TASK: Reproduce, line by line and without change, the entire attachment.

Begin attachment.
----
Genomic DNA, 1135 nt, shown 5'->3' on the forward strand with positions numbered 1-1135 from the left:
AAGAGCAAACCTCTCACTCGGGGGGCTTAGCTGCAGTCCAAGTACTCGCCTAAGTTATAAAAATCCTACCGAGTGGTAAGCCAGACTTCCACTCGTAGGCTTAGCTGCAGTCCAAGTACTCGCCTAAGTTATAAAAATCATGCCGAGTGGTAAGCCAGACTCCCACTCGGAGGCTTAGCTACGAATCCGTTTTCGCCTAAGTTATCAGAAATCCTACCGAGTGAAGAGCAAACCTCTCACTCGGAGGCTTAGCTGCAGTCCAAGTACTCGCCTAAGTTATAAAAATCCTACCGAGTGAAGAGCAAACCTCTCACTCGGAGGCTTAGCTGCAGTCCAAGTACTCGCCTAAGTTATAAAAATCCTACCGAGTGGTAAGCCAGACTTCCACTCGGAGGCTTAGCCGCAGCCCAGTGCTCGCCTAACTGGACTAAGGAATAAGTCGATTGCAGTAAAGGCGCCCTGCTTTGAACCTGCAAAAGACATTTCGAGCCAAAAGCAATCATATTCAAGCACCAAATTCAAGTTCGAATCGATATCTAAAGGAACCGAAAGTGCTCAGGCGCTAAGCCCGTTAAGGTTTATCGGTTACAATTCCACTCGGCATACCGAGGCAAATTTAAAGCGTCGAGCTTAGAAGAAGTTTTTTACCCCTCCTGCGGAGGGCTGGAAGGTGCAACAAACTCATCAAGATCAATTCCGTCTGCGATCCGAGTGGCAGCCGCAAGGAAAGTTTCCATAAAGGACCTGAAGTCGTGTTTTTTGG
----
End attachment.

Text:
Genomic DNA, 1135 nt, shown 5'->3' on the forward strand with positions numbered 1-1135 from the left:
AAGAGCAAACCTCTCACTCGGGGGGCTTAGCTGCAGTCCAAGTACTCGCCTAAGTTATAAAAATCCTACCGAGTGGTAAGCCAGACTTCCACTCGTAGGCTTAGCTGCAGTCCAAGTACTCGCCTAAGTTATAAAAATCATGCCGAGTGGTAAGCCAGACTCCCACTCGGAGGCTTAGCTACGAATCCGTTTTCGCCTAAGTTATCAGAAATCCTACCGAGTGAAGAGCAAACCTCTCACTCGGAGGCTTAGCTGCAGTCCAAGTACTCGCCTAAGTTATAAAAATCCTACCGAGTGAAGAGCAAACCTCTCACTCGGAGGCTTAGCTGCAGTCCAAGTACTCGCCTAAGTTATAAAAATCCTACCGAGTGGTAAGCCAGACTTCCACTCGGAGGCTTAGCCGCAGCCCAGTGCTCGCCTAACTGGACTAAGGAATAAGTCGATTGCAGTAAAGGCGCCCTGCTTTGAACCTGCAAAAGACATTTCGAGCCAAAAGCAATCATATTCAAGCACCAAATTCAAGTTCGAATCGATATCTAAAGGAACCGAAAGTGCTCAGGCGCTAAGCCCGTTAAGGTTTATCGGTTACAATTCCACTCGGCATACCGAGGCAAATTTAAAGCGTCGAGCTTAGAAGAAGTTTTTTACCCCTCCTGCGGAGGGCTGGAAGGTGCAACAAACTCATCAAGATCAATTCCGTCTGCGATCCGAGTGGCAGCCGCAAGGAAAGTTTCCATAAAGGACCTGAAGTCGTGTTTTTTGG